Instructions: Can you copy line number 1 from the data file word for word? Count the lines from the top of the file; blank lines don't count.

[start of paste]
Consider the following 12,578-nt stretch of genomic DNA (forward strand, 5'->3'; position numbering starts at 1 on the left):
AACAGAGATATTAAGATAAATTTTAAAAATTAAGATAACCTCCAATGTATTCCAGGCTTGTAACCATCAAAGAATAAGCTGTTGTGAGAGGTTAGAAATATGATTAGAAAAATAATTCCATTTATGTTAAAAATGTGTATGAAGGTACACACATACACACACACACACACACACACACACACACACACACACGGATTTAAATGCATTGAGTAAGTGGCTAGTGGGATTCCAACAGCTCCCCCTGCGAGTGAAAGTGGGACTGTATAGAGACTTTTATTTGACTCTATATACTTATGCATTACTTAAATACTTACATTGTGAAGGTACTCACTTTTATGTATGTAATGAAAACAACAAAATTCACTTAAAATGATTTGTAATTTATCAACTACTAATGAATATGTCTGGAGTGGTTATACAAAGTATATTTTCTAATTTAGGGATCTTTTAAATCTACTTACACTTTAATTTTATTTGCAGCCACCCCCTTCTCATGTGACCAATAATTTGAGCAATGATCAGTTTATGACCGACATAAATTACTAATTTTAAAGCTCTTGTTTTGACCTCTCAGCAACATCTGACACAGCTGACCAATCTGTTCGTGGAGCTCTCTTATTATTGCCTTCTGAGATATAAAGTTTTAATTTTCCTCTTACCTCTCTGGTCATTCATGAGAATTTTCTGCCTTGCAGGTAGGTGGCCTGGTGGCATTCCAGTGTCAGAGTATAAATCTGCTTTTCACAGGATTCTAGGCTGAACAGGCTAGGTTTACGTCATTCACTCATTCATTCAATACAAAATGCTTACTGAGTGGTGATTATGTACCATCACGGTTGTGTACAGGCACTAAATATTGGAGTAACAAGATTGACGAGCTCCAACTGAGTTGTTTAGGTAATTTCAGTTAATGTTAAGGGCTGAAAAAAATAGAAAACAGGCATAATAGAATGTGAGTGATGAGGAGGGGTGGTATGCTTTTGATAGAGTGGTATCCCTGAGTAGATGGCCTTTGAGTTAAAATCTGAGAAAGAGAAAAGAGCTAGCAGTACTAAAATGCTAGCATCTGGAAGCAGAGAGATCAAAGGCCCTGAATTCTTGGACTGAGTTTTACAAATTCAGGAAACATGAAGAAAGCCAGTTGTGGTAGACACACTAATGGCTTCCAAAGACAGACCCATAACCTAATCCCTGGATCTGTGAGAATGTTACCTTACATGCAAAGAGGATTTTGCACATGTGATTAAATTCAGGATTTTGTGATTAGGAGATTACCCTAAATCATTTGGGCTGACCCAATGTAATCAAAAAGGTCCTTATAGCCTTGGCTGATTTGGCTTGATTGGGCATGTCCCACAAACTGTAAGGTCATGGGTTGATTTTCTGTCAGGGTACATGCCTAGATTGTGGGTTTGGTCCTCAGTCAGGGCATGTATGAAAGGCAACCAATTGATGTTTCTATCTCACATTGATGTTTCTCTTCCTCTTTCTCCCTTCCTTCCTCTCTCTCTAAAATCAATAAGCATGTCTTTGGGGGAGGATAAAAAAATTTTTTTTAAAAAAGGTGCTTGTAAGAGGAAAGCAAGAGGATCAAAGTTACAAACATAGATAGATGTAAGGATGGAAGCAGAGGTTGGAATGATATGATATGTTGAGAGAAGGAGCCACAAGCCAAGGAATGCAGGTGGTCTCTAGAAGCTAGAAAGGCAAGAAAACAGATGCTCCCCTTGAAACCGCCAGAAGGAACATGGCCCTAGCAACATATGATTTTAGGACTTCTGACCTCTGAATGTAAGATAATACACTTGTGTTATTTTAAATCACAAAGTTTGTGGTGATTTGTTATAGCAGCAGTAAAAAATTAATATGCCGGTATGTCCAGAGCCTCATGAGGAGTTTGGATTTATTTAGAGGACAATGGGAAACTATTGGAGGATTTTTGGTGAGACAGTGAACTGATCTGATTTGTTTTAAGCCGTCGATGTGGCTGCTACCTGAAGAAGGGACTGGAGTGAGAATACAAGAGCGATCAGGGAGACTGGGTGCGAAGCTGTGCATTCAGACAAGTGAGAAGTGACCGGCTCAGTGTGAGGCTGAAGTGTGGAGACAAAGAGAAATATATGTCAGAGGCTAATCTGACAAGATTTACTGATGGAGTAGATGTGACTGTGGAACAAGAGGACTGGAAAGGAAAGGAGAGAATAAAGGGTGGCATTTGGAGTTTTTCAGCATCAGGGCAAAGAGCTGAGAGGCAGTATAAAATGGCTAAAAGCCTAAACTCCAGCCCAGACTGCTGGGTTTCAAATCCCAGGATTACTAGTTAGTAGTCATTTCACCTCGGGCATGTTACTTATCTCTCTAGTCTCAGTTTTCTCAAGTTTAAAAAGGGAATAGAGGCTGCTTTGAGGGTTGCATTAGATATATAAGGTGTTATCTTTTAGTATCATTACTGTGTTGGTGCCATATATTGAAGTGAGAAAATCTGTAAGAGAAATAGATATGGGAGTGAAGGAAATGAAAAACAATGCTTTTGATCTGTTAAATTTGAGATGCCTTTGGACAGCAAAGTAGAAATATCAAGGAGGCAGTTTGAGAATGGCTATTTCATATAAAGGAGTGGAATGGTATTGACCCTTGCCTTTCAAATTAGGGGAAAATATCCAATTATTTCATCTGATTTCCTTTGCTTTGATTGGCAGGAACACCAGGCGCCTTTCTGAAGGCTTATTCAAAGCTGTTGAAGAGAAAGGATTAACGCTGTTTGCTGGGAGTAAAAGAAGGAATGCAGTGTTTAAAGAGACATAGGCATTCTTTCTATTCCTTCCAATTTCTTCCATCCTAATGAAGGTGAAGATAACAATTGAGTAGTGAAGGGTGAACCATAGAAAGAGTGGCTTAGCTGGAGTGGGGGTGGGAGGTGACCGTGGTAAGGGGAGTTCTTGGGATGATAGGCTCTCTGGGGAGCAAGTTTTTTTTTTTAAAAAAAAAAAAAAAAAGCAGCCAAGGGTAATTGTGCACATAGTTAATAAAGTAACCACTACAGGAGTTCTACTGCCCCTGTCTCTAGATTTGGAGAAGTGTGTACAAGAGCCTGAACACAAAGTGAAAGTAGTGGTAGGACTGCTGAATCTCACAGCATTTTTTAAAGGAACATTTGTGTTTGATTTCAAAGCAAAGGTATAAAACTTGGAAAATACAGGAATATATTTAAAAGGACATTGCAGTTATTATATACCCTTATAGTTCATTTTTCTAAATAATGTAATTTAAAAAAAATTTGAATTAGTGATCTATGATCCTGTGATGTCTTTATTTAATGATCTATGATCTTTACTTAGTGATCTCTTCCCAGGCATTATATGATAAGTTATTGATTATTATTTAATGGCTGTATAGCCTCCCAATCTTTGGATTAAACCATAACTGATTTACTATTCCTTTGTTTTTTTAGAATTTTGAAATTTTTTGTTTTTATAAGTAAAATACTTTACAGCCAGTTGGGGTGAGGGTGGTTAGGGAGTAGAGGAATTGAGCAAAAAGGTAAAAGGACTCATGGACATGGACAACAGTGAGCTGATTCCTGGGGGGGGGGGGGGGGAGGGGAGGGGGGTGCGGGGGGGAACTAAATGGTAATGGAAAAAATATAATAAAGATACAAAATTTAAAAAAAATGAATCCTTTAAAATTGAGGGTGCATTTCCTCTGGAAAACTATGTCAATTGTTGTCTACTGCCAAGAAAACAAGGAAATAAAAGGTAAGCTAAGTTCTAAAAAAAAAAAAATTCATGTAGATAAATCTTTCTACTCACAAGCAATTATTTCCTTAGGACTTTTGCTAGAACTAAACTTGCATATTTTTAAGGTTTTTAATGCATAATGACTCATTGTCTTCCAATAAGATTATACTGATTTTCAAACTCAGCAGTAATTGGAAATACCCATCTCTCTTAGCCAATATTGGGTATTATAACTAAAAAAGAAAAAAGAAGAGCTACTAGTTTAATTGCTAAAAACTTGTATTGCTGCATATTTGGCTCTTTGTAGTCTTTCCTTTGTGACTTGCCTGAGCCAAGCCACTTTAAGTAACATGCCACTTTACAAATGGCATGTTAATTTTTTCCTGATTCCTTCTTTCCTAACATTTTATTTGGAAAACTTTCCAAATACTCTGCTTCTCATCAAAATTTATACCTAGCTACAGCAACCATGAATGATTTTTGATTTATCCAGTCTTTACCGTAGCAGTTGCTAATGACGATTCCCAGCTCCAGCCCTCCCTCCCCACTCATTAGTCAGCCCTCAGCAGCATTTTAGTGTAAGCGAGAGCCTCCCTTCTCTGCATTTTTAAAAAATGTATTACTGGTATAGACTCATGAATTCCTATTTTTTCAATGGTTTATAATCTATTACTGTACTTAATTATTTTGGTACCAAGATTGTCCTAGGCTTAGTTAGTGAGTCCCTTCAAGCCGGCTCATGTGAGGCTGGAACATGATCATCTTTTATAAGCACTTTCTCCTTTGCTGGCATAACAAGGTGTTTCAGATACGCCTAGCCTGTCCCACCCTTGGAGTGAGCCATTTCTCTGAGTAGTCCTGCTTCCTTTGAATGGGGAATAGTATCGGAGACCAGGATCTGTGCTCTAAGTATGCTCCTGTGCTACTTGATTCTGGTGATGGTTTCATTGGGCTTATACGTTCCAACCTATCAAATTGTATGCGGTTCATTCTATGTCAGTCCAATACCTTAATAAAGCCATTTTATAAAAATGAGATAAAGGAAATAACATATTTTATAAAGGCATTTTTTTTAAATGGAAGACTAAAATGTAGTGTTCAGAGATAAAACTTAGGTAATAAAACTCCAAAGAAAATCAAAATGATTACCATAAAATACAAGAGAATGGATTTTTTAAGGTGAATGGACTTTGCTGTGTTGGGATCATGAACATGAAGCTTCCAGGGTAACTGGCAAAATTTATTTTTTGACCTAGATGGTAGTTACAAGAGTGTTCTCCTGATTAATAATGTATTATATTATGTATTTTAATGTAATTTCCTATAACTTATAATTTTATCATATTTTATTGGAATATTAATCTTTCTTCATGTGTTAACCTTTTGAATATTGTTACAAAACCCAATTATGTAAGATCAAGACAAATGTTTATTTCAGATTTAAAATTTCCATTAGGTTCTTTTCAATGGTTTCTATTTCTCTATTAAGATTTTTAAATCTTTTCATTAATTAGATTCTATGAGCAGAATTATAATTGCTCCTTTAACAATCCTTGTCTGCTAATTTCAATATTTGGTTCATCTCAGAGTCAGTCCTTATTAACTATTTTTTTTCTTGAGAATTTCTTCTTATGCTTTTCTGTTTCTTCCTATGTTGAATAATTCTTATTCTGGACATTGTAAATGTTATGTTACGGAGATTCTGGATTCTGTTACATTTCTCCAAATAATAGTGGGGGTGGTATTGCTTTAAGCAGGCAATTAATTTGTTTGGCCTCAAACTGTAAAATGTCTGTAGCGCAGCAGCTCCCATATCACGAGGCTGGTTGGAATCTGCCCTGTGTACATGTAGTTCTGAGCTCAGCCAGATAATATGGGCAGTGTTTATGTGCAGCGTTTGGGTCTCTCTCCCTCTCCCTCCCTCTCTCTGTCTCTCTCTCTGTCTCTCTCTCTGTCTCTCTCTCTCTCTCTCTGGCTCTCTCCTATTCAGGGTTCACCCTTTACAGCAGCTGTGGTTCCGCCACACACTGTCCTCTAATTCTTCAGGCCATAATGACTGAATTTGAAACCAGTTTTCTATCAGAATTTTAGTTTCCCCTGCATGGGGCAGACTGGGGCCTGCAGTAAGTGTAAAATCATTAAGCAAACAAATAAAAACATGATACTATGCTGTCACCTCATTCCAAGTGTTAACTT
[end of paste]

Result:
Consider the following 12,578-nt stretch of genomic DNA (forward strand, 5'->3'; position numbering starts at 1 on the left):